Railway potatoes: easy Indian food


Indian food doesn’t have to be hard.

It doesn’t have to involve a ton of spices. Like these Railway Potatoes (via Straight from the Farm), which I found because I needed something to take to a potluck later today. The author’s mother used to make them for train journeys, so I thought they’d stand up well to being transported to a potluck and served at non-piping-hot temperatures. Three spices is enough to make them delicious.


OK, so that was four. But the ground coriander isn’t even in the recipe, so it’s completely optional. I…I just couldn’t resist. I am in love with ground coriander, I want to put it in everything, and I think it goes especially well with potatoes.


But hey, what if you don’t have even these four spices yet? Well, you can get cayenne and turmeric in most grocery stores. Coriander and black mustard seeds are less widely available, but the Ithaca Wegmans carries both of them (in the International section) and I’ve found them at other local grocery stores too. If you can’t find coriander, that’s fine, it was optional anyway! For black mustard seeds, you can substitute regular yellow mustard seeds. Yellow mustard seeds will be milder, but they have the same basic mustard-y flavor.

This recipe will also introduce you to a technique I use a lot for Indian food: measuring out the spices into small bowls (as described in the recipe) before you even turn the stove on. I hate fiddly steps in recipes (and washing extra dishes) and hardly ever use mise en place in most of my cooking, but I find it’s really important for Indian food, or anything where you’re cooking spices for very short times at very high heat. You add them so quickly that it’s easier if you can just pick them up and dump them in instead of having to fiddle with the measuring spoon.

Consider this your gateway recipe to cooking Indian food!


Railway Potatoes

Adapted from 5 Spices, 50 Dishes (by Ruta Kahate) via Straight From the Farm

Serves 4 as a side

1.5 lbs small non-russet potatoes (anywhere from one to three inches in diameter)
1 onion
3 Tbs. peanut oil
1/2 tsp. black mustard seeds (or substitute yellow mustard seeds)
1/2 tsp. ground turmeric
(optional: 1/2 tsp. ground coriander)
1/2 tsp. cayenne (adjust depending on your spiciness tolerance and the strength of your cayenne; I put in only a dash because it’s for a potluck)
1.5 tsp. salt

Scrub the potatoes and cut off any blemishes. Cut the larger potatoes in half, and then cut all of them into slices 1/8 inch thick.  Halve the onion and thinly slice. Measure the mustard seeds into a small bowl. Measure the turmeric (and coriander, if using) into another small bowl.

In a wok or a large heavy skillet, heat the oil at maximum heat.

When the oil is hot, add the mustard seeds, being careful to avoid getting spattered by oil.  After 30 seconds (by now the seeds should have started popping), add the turmeric (and coriander, if using) and give one quick stir. Immediately add the onions, stir, and cook for 1 minute. Add the potatoes, stir, and then add the cayenne. Turn the heat down to medium. Add a small splash of water (it will hiss), cover, and cook for about 15 minutes or until the potatoes are done, stirring about every 2 minutes. Add the salt and taste to make sure the potatoes are done. Serve hot or warm or cold.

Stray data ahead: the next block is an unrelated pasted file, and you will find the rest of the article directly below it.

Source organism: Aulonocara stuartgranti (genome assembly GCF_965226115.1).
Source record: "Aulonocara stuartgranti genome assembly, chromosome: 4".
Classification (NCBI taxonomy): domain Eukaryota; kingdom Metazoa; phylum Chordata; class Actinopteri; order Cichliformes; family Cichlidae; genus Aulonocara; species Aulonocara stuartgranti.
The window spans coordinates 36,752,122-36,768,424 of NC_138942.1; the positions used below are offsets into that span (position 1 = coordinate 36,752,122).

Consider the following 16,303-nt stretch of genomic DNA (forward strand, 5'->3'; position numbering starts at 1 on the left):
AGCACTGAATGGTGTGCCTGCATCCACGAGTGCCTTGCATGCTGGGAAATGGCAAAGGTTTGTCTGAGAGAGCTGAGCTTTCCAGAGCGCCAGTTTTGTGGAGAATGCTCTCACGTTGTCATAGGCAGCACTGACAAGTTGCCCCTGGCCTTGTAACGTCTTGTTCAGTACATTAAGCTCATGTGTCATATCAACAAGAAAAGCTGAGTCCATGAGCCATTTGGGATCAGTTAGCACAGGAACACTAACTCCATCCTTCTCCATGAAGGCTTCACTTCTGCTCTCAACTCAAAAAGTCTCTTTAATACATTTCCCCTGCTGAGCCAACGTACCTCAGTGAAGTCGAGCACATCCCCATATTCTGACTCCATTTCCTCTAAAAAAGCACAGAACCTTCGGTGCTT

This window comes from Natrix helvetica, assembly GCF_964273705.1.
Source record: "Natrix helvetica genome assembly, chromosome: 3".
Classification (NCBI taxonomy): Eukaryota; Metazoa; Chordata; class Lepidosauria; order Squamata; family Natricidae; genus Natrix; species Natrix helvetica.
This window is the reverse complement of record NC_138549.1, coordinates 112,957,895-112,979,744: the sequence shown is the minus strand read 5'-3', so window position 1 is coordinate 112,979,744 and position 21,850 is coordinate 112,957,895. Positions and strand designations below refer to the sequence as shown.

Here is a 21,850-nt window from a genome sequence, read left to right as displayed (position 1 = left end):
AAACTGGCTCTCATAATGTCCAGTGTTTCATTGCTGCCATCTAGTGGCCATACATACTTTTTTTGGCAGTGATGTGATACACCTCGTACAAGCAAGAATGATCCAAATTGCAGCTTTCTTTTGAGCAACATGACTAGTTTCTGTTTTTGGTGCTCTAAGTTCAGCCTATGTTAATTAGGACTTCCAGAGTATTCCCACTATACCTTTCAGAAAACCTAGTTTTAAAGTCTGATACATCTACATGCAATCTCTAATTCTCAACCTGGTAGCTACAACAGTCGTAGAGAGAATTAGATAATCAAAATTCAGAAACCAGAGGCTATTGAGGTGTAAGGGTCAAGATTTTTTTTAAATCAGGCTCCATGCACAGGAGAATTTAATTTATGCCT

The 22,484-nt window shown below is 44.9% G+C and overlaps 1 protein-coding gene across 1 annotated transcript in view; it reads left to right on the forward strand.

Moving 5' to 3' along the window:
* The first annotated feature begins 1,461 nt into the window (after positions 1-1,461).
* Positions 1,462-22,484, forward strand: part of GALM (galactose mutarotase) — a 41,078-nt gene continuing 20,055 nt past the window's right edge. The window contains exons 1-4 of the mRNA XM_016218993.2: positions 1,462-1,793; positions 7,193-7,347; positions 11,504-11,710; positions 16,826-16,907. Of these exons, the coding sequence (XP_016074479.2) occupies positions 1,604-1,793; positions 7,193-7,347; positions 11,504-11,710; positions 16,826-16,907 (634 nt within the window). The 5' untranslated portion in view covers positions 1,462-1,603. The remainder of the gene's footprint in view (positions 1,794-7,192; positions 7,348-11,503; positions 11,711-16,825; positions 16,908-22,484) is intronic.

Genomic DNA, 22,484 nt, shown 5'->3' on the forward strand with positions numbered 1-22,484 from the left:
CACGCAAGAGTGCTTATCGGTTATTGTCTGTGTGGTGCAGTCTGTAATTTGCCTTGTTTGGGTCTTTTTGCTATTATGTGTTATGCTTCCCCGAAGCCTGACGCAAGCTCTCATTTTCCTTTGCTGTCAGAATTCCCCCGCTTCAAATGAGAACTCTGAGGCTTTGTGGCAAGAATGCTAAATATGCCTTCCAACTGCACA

Here’s my haul of tindora from Patel Brothers in Jackson Heights! Also called Tendli, Dondakaya, Kovakkai, Ivy Gourd, Baby Watermelon, or Gentleman’s Toes. Those are some creepy toes, sir. But as a vegetable, they’re pretty cute (mine were about 2 inches long). Don’t be fooled, though, it’s a fiercely invasive species in Hawaii.

The woman next to me in Patel Brothers was also picking out tindora, and when I asked her what to do with them she said she stir-fries them in mustard oil in a wok with cumin seeds, mustard seeds, turmeric, and garlic. She also helpfully advised that the smallest ones are the best. And sometimes when you cut tindora open they’re red inside, but they’re still ok to eat. I used her advice as the base for my recipe, and poked around until I found this recipe from Sailu’s Kitchen, which explained how long to cook them and also included the addition of amchur and asafetida.

I was really pleased with the spicing, but one advantage of this vegetable is that it’s so mild in taste that you could pretty much spice it however you want. If you don’t have asafetida, you can leave it out. It’s extremely pungent when raw, and basically tastes like onion and garlic. Amchur (green mango powder) is a souring agent, so if you don’t have that, you can add a bit of lemon or lime juice (maybe 1 teaspoon or 1/2 Tablespoon? just guessing).

And what were they like? Pretty great: they tasted cucumber-like but with a texture (when cooked) closer to zucchini, except crunchier. If you like cucumbers as much as I do, this is a cucumber that you can cook without its texture getting all soggy and weird. I’d definitely get these again. A new vegetable success!


Serve with rice as a side

1 pound tindora
1 clove garlic
1 fresh serrano pepper
2 tablespoons mustard oil (or a neutral oil like peanut or canola)
1/2 teaspoon whole cumin
1/2 teaspoon whole black mustard seeds
1/2 teaspoon turmeric
1/2 teaspoon amchur powder
pinch asafetida (optional)
salt to taste

1. Wash the tindora and slice them lengthwise in quarters. Mince the garlic and the serrano pepper.

2. In a wok or frying pan, heat the mustard oil over high heat. When hot, add the whole cumin and black mustard seeds.

3. As soon as the seeds begin to pop, add the garlic, serrano pepper, and all the rest of the spices. Stir once, then add the tindora. Cover and cook until tindora are tender. This will take at least 10 minutes.